Hamlet 2 (review)
Art Is Happening
You could almost call it, Where Do Dreams Go to Die?, this satire that’s so insightful about art and hope and ambition and enthusiasm — and their flip sides of anger and frustration and embarrassment and derailment — that it’s actually painful at times. Painful in a good way, that is, where it pricks so close to home, for all its broad absurdity, in anyone who yearns for a creative, significant, passionate life that you’ll want to cry as much as you’ll want to laugh.
Dreams go to miserable Tuscon, Arizona, to die for thwarted actor turned schoolteacher Dana Marschz, who this school year finds his drama class full of seemingly coolly detached louts stuck with the only elective left open now that the auto shop has been shut down. When further budget cuts threaten to shut down Marschz, too, desperation drives him to extremes, and he plans a mounting of his own original musical, Hamlet 2. As his wife, Brie (Catherine Keener: Into the Wild, Capote), notes, yes, it’s true that almost everyone dies at the end of the first one… and that’s where the time machine comes in.
Screenwriters Andrew Fleming (Nancy Drew) and Pam Brady (Team America: World Police, South Park: Bigger, Longer and Uncut) — Fleming also directs — dole out snippets of just precisely what Hamlet 2, the musical, is about in cleverly small doses, so that for a long time we’re never quite sure whether we’ll see any of the play itself at all. And that’s perfect, because the film is not about the play but about its creator, and his raging against the terrible smallness of his life. The brilliant British satirist Steve Coogan (Tropic Thunder, Hot Fuzz), putting on an earnest Canadian-ness (Dana is an immigrant), is actually hard to watch at times, he’s so raw and honest in how he strips Dana of all dignity in the teacher’s search for meaning and feeling in his life, often to the point where Dana’s either just plain pathetic, as in how he longs to please the middle-school critic who savages his school productions; just plain pushy, as in how he latches onto his new friend, Elisabeth Shue (playing herself; Gracie, Dreamer: Inspired by a True Story), as the one touchstone of celebrity and fabulousness he can find; or just plain wrong, as in how badly an encounter with the parents of one reluctant student turns out, though it’s far too late for Dana to do anything to fix the situation once he realizes how dreadfully mistaken he is about his own motives.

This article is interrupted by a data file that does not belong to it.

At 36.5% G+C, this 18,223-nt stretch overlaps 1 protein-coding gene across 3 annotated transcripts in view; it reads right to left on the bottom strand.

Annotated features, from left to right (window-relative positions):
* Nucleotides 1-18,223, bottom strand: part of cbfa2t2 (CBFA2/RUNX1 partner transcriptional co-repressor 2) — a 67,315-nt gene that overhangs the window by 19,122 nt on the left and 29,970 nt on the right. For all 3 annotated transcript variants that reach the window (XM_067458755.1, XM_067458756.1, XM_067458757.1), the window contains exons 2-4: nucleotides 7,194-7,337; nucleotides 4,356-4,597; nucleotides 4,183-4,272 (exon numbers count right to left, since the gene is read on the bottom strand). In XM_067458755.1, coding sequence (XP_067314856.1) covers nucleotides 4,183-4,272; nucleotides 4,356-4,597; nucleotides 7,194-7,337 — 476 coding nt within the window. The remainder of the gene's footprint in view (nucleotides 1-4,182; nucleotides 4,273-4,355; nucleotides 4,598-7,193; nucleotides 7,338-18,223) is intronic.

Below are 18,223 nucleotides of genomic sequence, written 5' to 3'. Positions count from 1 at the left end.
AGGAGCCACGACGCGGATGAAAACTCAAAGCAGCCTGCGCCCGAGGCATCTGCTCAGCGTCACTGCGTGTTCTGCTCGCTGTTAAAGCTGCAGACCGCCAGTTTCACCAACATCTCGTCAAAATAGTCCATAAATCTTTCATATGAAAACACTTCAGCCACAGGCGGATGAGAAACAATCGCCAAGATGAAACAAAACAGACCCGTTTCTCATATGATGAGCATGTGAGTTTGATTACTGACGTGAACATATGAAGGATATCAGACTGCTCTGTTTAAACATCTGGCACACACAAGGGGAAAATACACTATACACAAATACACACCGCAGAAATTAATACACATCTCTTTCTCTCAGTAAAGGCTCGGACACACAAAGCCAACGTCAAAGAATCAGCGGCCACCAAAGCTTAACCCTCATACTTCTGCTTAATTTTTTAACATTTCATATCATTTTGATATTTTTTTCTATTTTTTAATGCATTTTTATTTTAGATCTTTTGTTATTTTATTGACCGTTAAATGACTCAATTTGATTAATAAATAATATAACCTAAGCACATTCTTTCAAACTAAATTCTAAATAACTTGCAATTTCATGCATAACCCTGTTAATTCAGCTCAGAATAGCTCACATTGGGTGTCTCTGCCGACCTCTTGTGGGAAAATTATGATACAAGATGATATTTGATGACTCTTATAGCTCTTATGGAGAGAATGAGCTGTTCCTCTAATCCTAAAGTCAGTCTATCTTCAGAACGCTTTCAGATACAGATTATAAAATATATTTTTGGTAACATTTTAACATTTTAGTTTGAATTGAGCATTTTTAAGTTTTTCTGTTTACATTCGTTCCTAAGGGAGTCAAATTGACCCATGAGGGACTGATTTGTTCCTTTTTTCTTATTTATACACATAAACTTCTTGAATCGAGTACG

There’s an Ed Wood kind of urgency and anxiety in Dana’s whole-body railing against the mundane and the aloof. Coogan is wickedly amusing imbuing heartfelt intensity into dialogue like “Art is happening!” (“So stop it,” someone replies), but even funnier — and by “funnier” I mean “sadder and wiser yet also paradoxically hilarious” — when he’s using his body as comic crutch: Watching Dana trying to roller skate is one of the more wretched things I’ve ever seen, but the way Coogan fires Dana’s perserverance for the task is genius.
Art — and life! — can be just as hard even when you’re good at them, and we’re never quite sure whether Dana is waiting for Guffman or just for the “demon bitch” of hope to abandon him. We do finally get some sustained glimpses of Hamlet 2, and it’s debatable whether it’s brilliant by design, brilliant by accident, or horrendously awful but compulsively watchable and merely accidentally illustrative of all of Dana’s inner torments. An extended riff in the second half of the film involves protests against the play, which have sprung up in the wake of the news that one of the musical numbers is called “Rock Me, Sexy Jesus,” and the resultant action by the ACLU to protect Dana’s freedom of speech. That Dana has poured out of his soul onto a high-school drama-club stage is really all the defense his work needs, however, for there can be nothing truly offensive in what turns out to be so sweetly aching a cry for forgiveness, reconciliation, sympathy, and support.